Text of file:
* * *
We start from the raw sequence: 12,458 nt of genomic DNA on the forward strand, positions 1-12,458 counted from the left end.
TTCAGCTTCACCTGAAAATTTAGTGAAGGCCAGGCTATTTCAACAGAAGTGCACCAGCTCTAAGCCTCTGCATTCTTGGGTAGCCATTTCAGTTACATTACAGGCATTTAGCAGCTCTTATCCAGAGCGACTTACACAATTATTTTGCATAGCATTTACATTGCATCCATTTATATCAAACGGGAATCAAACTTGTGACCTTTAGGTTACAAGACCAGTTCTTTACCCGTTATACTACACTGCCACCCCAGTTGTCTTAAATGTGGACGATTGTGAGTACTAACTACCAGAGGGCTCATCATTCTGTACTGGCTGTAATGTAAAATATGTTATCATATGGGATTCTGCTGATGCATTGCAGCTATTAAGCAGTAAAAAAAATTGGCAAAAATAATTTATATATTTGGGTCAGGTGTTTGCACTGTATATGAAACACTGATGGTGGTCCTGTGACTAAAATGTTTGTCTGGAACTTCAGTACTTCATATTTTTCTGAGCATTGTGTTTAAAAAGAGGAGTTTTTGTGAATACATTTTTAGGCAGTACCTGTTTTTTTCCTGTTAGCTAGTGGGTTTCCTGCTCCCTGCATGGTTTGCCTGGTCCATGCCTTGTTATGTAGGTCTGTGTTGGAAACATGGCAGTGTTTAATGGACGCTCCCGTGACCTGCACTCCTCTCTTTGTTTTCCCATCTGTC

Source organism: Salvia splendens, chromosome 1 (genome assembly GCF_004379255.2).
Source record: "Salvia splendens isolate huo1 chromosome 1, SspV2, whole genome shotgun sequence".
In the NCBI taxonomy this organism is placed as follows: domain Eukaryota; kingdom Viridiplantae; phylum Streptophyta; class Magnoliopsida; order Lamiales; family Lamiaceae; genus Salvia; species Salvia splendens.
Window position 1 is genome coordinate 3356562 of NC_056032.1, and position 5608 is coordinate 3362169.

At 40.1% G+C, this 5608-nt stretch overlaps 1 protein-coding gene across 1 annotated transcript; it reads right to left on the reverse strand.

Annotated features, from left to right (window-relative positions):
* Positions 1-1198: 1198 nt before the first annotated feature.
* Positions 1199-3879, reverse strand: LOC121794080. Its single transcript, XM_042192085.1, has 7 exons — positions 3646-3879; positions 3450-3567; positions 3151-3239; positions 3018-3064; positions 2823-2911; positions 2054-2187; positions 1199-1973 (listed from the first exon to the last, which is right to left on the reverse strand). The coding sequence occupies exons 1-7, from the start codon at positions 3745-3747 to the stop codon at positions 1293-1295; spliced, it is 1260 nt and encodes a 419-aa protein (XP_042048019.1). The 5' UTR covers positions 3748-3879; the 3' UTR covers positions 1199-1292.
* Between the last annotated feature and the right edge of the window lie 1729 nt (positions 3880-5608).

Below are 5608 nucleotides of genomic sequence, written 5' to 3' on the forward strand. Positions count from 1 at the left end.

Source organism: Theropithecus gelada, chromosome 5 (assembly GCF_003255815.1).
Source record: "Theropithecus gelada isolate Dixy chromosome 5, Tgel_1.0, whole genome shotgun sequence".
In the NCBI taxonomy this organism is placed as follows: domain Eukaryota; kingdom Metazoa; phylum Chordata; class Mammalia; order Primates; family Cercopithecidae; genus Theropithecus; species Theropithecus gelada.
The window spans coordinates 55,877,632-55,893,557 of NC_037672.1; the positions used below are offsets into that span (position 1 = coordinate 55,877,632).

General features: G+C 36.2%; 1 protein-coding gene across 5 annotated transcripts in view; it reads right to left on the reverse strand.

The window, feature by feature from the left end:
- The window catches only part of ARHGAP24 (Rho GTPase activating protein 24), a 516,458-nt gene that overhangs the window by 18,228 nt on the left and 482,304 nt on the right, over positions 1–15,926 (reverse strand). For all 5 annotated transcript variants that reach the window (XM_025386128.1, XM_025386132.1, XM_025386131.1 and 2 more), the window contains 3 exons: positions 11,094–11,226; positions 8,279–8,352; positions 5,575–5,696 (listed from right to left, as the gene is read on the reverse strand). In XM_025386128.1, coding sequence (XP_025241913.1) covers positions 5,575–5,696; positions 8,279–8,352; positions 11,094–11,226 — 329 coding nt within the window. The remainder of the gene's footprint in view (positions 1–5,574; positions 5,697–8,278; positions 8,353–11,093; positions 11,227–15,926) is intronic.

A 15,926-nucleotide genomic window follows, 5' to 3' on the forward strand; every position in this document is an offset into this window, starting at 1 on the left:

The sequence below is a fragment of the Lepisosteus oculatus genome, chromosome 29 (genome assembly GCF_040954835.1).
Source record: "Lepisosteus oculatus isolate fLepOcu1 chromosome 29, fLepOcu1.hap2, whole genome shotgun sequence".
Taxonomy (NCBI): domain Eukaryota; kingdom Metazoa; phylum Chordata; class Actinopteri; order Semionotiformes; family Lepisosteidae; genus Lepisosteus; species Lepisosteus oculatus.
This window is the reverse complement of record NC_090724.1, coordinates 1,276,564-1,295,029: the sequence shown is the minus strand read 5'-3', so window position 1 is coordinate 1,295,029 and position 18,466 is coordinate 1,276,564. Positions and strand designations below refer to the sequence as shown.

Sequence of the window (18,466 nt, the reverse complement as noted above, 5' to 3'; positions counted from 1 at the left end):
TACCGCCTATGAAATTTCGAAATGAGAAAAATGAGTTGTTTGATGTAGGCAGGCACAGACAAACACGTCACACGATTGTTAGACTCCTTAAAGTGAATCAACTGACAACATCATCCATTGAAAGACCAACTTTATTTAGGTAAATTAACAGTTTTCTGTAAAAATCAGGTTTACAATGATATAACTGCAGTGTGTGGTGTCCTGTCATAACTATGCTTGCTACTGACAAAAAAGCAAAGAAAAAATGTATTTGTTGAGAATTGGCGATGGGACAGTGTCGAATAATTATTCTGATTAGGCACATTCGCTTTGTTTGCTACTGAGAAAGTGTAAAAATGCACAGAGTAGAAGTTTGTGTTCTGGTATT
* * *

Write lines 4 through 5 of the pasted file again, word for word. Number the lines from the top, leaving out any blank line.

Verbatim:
Source record: "Salvia splendens isolate huo1 chromosome 1, SspV2, whole genome shotgun sequence".
In the NCBI taxonomy this organism is placed as follows: domain Eukaryota; kingdom Viridiplantae; phylum Streptophyta; class Magnoliopsida; order Lamiales; family Lamiaceae; genus Salvia; species Salvia splendens.